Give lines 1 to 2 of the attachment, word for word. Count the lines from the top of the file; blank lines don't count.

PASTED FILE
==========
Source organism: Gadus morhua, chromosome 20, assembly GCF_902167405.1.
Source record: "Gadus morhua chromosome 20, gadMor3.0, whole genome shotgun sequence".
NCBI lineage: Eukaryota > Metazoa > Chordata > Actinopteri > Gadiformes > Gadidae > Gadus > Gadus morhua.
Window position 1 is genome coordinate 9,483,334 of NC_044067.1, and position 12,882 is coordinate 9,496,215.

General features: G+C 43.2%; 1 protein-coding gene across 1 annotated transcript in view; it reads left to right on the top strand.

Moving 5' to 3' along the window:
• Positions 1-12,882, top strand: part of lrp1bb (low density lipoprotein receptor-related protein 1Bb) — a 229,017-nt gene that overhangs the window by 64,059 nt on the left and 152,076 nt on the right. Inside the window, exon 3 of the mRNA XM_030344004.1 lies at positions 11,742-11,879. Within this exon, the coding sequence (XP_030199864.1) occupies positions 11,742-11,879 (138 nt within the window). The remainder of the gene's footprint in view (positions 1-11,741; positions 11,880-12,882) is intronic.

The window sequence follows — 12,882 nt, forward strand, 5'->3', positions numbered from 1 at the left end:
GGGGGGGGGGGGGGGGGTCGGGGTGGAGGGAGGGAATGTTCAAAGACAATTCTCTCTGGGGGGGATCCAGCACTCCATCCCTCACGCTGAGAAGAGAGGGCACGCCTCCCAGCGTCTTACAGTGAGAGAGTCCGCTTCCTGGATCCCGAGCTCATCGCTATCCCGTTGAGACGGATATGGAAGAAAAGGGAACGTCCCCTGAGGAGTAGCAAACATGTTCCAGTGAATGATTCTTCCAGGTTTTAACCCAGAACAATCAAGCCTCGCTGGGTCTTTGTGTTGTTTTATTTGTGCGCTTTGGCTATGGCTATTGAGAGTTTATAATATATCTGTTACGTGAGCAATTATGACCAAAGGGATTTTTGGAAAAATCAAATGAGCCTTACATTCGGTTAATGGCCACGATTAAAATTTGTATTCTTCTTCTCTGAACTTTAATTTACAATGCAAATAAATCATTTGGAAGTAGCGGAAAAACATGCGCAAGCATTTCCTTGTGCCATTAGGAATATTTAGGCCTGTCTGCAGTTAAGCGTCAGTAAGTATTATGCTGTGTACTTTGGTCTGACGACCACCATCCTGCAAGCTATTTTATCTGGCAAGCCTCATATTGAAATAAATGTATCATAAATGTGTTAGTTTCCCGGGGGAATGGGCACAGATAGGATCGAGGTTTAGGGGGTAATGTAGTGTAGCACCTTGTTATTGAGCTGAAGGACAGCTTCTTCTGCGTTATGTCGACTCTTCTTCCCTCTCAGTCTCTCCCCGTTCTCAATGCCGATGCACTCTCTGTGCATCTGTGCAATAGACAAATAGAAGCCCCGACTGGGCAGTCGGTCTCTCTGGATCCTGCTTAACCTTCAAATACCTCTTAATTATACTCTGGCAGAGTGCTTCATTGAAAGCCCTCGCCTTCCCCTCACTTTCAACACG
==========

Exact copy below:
Source organism: Gadus morhua, chromosome 20, assembly GCF_902167405.1.
Source record: "Gadus morhua chromosome 20, gadMor3.0, whole genome shotgun sequence".